A slew of new take-home kits claim to determine the sex of your baby. But do they work?
You may have heard some of the recent controversy surrounding gender-testing tests---take-home kits that let you discover the sex of your baby in the first few weeks of pregnancy.
One product in particular caught our eye: The Pink or Blue Early Gender Test ($240). Here's how it works: You simply prick your finger and mail a sample of your blood to the lab to be studied for fetal DNA. In a matter of days, you'll find out whether you're having a boy or a girl.
Sounds simple, right? Well these gender tests are stirring up loads of controversy from angry parents who have received inaccurate results. What's more, doctors are dismissing the tests as "unscientific" especially because the FDA does not monitor them.
We asked Dr. Cara Natterson, pediatrician and author of "Your Toddler: Head to Toe," for the real scoop.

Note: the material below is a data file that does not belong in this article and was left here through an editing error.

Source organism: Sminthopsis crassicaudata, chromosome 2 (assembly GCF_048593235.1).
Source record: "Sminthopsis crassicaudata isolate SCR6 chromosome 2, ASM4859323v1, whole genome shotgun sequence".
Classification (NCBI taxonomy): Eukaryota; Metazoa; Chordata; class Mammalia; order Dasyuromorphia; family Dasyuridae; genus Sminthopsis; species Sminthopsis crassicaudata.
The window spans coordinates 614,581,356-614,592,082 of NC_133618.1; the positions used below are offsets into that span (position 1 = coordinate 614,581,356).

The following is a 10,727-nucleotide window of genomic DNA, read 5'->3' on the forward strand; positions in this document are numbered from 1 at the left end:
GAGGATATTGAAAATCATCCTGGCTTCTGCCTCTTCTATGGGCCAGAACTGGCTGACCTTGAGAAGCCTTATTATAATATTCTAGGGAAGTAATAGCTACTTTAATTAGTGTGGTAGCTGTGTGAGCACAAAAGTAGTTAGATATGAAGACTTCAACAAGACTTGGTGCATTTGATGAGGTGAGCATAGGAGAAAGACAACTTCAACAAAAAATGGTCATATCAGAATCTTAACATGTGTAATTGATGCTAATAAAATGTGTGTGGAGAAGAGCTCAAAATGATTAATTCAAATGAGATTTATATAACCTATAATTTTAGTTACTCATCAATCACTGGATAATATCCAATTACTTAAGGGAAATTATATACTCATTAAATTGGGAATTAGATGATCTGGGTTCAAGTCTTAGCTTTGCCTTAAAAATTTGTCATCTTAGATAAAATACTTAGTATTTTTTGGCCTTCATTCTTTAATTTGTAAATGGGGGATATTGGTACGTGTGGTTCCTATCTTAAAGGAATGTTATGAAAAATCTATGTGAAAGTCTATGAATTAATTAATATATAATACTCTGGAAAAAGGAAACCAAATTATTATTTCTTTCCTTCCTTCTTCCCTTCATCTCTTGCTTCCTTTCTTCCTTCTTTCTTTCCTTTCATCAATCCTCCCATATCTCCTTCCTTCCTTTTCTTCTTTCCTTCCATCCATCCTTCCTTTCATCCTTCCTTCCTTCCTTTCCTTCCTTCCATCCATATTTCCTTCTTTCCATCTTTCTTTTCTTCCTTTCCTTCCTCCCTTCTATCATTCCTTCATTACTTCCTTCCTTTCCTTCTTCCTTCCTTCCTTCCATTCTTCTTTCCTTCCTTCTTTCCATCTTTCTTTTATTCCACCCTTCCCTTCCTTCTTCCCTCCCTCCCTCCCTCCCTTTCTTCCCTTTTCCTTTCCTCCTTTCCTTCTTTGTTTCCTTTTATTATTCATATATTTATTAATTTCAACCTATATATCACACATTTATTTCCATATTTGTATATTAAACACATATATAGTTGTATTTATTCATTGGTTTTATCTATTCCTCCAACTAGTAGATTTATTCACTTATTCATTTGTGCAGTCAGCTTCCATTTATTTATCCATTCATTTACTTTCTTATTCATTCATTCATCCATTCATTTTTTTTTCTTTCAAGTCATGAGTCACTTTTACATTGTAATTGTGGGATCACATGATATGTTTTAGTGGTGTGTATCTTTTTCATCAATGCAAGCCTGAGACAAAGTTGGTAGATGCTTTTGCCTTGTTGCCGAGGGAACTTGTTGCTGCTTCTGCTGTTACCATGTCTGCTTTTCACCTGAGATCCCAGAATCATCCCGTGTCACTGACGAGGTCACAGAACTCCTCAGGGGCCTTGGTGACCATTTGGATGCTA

"For starters, the company doesn't claim to be part of the medical community," she says. "The website says the kits provide 95% accuracy, but they also specify that the results were conducted within an internal company survey -- that means they don't necessarily adhere to the strict standards of scientific research."
"What's more, the company lists ultrasounds as an option to be 100 percent informed, and they also offer a full refund if their test turns out to be wrong," she says.
"It sounds like the company is being as upfront as possible," says Natterson. "And while the unfortunate downside of these at-home kits is that parents can be disappointed if the test fails, the bottom line is you should really be determining the sex of your baby through your doctor who can perform an ultrasound or amniocentesis which will give you a much higher accuracy," she says.
Have you ever used one of these kits? Did it work?